So Christmas trees, it seems, have spindly tops and broad-based bottoms this year, because there have been a couple of mild winters.
Those commenting haven't seemed to mind too much, because seemingly the broad spaces between the higher branches make the trees easier to decorate, with large hanging baubles and lots of room for lights - or perhaps tinsel, if tinsel isn't 'out' again this year. The spruce, as it were, is more easily spruced up. Although expert growers say that cold winters are best for producing the ideal or perfect Christmas tree, it seems that the trees resulting from recent mild winters are pretty customer-friendly, with silky needles and 'shoulders' ideal for the displaying of a star.
Articles about this Christmas tree phenomenon also suggests that bringing a real tree into the home increases people's well-being and raises moods, as opposed to the ongoing fatigue generated by the artificial environments we live in being exacerbated further by using an artificial Christmas tree. And this makes my heart sink. I know. I admit it. Hands up, and all that: we have an artificial tree at home. In my defence, it's so realistic that it drops (plastic) needles on the floor and I give it a baleful glance as I hoover them up, but it lives in a box in the attic all year and is rebuilt carefully, branch by colour-coded branch, each December. Mea culpa... but then again. I know we're all born to die, but it's always struck me as a bit sad that beautiful Christmas trees are grown in farms and forests, picked and brought home with excitement and a twinkling of emotion, decorated and admired, but then heaved, dying, into skips as January begins. Sometimes it's not even New Year before the skips begin to fill with disconsolate, withering trees: first felled, now fallen. 'I just get sick of the sight of the thing once I've been to the sales on the 27th,' a friend told me last year. 'The decorations are gone in the shops; you can buy your cards and baubles for next year at half price, so what's the point in keeping the tree up at home? No: come the 28th, it's got to go.'
Writing this, I'm not feeling inspired by Christmas cheer. Having only just avoided a hurtling overtaking car this morning - more a case of ruthless than of reckless driving - I'm feeling a bit 'bah humbug' about Christmas parties or the rush to buy the perfect gifts. My spindly top isn't feeling very festive: my mind is more fraught with all the things I have to do, and worrying that I won't do these things well enough, than with actually enjoying the festivities ahead. I've been told, repeatedly, that I'm 'not looking very festive', because Christmas jumpers and tinsel earrings and wearing a Santa hat has never, ever, been my style. Mea maxima culpa... I'll admit to it again...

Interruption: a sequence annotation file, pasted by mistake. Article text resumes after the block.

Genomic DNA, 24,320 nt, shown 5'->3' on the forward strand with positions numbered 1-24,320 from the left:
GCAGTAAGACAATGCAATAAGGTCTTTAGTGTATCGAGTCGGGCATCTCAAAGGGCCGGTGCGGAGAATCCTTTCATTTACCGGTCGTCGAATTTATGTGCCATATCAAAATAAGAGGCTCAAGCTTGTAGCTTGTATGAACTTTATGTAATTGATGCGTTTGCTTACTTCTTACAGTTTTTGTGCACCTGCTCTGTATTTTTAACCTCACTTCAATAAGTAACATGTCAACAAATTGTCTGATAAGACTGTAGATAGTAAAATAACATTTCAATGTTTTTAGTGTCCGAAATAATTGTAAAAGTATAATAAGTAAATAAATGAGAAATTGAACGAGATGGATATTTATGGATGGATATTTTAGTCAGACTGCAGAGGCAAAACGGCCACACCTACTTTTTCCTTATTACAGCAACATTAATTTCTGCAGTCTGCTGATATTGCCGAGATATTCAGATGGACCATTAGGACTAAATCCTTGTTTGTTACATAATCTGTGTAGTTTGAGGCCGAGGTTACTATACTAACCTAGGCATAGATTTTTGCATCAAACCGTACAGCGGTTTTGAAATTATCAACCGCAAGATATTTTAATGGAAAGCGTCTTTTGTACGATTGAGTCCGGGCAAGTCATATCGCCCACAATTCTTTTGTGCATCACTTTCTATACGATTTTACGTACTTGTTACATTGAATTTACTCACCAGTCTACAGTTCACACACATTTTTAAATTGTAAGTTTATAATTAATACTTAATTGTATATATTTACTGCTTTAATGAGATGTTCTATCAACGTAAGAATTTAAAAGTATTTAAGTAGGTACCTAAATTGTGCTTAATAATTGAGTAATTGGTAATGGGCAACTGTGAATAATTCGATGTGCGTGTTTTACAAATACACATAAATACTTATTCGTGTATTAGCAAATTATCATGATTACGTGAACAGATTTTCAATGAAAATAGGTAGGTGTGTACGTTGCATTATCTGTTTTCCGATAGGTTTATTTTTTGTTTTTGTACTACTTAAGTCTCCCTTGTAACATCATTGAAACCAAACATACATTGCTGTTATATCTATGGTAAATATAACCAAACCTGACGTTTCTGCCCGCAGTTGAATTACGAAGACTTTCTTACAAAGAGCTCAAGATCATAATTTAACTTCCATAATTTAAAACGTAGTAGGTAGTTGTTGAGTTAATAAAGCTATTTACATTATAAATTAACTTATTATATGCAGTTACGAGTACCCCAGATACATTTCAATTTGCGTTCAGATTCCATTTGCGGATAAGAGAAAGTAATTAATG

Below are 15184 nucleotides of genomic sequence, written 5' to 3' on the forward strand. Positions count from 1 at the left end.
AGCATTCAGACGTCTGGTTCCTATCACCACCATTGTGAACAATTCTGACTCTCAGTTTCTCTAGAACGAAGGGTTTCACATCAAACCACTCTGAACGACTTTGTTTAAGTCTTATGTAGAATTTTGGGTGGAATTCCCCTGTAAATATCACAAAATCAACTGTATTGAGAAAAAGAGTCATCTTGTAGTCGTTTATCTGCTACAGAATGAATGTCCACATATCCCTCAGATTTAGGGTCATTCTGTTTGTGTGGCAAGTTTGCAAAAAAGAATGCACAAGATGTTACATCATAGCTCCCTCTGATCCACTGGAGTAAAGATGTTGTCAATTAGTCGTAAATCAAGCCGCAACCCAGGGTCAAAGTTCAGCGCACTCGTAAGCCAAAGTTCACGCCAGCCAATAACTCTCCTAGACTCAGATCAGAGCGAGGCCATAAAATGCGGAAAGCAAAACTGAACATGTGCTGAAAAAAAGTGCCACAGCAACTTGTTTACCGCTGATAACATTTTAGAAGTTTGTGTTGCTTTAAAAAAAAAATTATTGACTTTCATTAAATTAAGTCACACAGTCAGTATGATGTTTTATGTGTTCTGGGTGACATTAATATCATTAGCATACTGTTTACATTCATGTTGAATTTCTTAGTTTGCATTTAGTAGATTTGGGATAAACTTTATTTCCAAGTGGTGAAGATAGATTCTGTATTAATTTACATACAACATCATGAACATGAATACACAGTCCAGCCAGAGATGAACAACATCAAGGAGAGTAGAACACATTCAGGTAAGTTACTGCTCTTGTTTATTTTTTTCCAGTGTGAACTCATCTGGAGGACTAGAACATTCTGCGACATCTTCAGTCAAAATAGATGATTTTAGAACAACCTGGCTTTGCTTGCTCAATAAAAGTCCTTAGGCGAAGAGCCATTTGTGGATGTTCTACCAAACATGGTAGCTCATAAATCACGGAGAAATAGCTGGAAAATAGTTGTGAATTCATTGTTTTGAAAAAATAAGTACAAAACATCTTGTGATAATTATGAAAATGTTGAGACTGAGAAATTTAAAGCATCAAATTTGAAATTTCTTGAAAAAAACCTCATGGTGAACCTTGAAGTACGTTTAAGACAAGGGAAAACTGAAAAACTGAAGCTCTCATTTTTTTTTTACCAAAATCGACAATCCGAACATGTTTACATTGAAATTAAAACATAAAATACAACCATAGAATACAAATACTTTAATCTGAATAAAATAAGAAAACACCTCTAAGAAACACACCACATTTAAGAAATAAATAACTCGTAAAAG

We're just like Christmas trees, really: we're products of the environment we're grown in. How we're based on the ground and how we reach upwards as we strive to improve how we live our lives is based precisely in the climate which surrounds us. Celebration might all feel quite artificial: we can 'mock the time with fairest show' but the thoughts behind the fairylights might not always be completely festive. Whoever thought that, just because it's Christmas, complete, genuine merriment should be enforced anyway? What: no light and shade? In a fully lit living room, the fairylights on a Christmas tree blend and disappear; they really only show up properly in the darkness. I'm not advocating misery, but without quietness or a little bit of shadow, how can the lights of happiness be seen?
Perhaps it's easy to put on a show of glittering happiness when things are calm. Perhaps it's easy to smile and obey the songs that tell us to be 'merry and bright' if you don't think about it too much, but just scream 'It's Christ-maaaaassssss!' and garland yourself in tinselly jollity. With mildness, after all, we're easier to decorate. But perhaps it's more real to know that wintertime is about thinking back as well, to lost times, lost people, lost opportunities... bleak midwinters but with brighter days ahead? Does a little bit of cold and darkness make us all less decorative and less cheery, but allow us a little more thinking time to consider experiences which won't just be thrown, withering, in a skip when the days move on and they don't seem as if they're worth having any more? Did Shakespeare have a point when he wrote that 'a sad tale's best for winter'?
I know. I can be the spectre at any feast, the person deep in thought, the one you don't really notice on the sidelines. Neither decorative nor highly decorated. Maybe I'm exhausted by an artificial environment, or just too prone to seeing the dropped needles instead of the tree, its journey to the skip instead of the family trip to the Christmas tree farm. Maybe I'm thinking too much again. Underneath the baubles and the fairlylights is a living thing, controlled by how it grew. We're just the same. It's not 'bah humbug': it's just life. And if Christmas celebrates life, then maybe that surrounding darkness has a place as well.
Maybe the fairylights which shine out in the darkness have a message after all.